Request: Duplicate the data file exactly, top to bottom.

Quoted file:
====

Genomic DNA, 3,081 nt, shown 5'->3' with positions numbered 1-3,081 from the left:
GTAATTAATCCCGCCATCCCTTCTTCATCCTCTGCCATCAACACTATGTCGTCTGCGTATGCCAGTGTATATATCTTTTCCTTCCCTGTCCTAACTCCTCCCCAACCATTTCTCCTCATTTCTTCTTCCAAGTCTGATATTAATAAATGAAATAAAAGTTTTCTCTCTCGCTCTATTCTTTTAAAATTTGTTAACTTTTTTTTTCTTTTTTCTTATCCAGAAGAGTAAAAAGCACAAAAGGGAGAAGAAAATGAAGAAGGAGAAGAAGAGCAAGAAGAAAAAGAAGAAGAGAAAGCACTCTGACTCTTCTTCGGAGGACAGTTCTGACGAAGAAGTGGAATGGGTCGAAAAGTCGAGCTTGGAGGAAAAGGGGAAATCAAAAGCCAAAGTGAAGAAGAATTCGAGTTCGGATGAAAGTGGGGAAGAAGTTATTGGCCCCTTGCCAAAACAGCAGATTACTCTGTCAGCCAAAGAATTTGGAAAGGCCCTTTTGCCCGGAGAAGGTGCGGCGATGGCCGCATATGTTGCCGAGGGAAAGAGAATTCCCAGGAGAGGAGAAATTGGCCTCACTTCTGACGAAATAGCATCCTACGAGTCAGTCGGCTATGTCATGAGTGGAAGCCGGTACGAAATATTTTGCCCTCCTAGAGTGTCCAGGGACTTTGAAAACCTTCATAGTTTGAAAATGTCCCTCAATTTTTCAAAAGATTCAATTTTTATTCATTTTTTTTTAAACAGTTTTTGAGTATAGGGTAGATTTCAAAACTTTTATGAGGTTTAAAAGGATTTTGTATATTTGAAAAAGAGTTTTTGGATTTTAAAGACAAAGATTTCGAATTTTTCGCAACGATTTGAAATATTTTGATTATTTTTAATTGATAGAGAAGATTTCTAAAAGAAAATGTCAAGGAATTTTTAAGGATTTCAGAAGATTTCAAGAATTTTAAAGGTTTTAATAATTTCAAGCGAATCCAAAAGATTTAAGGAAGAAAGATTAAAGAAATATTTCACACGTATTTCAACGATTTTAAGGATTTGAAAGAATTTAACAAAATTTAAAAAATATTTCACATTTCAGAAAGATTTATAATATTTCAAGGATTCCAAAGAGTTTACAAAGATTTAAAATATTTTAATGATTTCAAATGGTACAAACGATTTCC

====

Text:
Genomic DNA, 3,081 nt, shown 5'->3' with positions numbered 1-3,081 from the left:
GTAATTAATCCCGCCATCCCTTCTTCATCCTCTGCCATCAACACTATGTCGTCTGCGTATGCCAGTGTATATATCTTTTCCTTCCCTGTCCTAACTCCTCCCCAACCATTTCTCCTCATTTCTTCTTCCAAGTCTGATATTAATAAATGAAATAAAAGTTTTCTCTCTCGCTCTATTCTTTTAAAATTTGTTAACTTTTTTTTTCTTTTTTCTTATCCAGAAGAGTAAAAAGCACAAAAGGGAGAAGAAAATGAAGAAGGAGAAGAAGAGCAAGAAGAAAAAGAAGAAGAGAAAGCACTCTGACTCTTCTTCGGAGGACAGTTCTGACGAAGAAGTGGAATGGGTCGAAAAGTCGAGCTTGGAGGAAAAGGGGAAATCAAAAGCCAAAGTGAAGAAGAATTCGAGTTCGGATGAAAGTGGGGAAGAAGTTATTGGCCCCTTGCCAAAACAGCAGATTACTCTGTCAGCCAAAGAATTTGGAAAGGCCCTTTTGCCCGGAGAAGGTGCGGCGATGGCCGCATATGTTGCCGAGGGAAAGAGAATTCCCAGGAGAGGAGAAATTGGCCTCACTTCTGACGAAATAGCATCCTACGAGTCAGTCGGCTATGTCATGAGTGGAAGCCGGTACGAAATATTTTGCCCTCCTAGAGTGTCCAGGGACTTTGAAAACCTTCATAGTTTGAAAATGTCCCTCAATTTTTCAAAAGATTCAATTTTTATTCATTTTTTTTTAAACAGTTTTTGAGTATAGGGTAGATTTCAAAACTTTTATGAGGTTTAAAAGGATTTTGTATATTTGAAAAAGAGTTTTTGGATTTTAAAGACAAAGATTTCGAATTTTTCGCAACGATTTGAAATATTTTGATTATTTTTAATTGATAGAGAAGATTTCTAAAAGAAAATGTCAAGGAATTTTTAAGGATTTCAGAAGATTTCAAGAATTTTAAAGGTTTTAATAATTTCAAGCGAATCCAAAAGATTTAAGGAAGAAAGATTAAAGAAATATTTCACACGTATTTCAACGATTTTAAGGATTTGAAAGAATTTAACAAAATTTAAAAAATATTTCACATTTCAGAAAGATTTATAATATTTCAAGGATTCCAAAGAGTTTACAAAGATTTAAAATATTTTAATGATTTCAAATGGTACAAACGATTTCC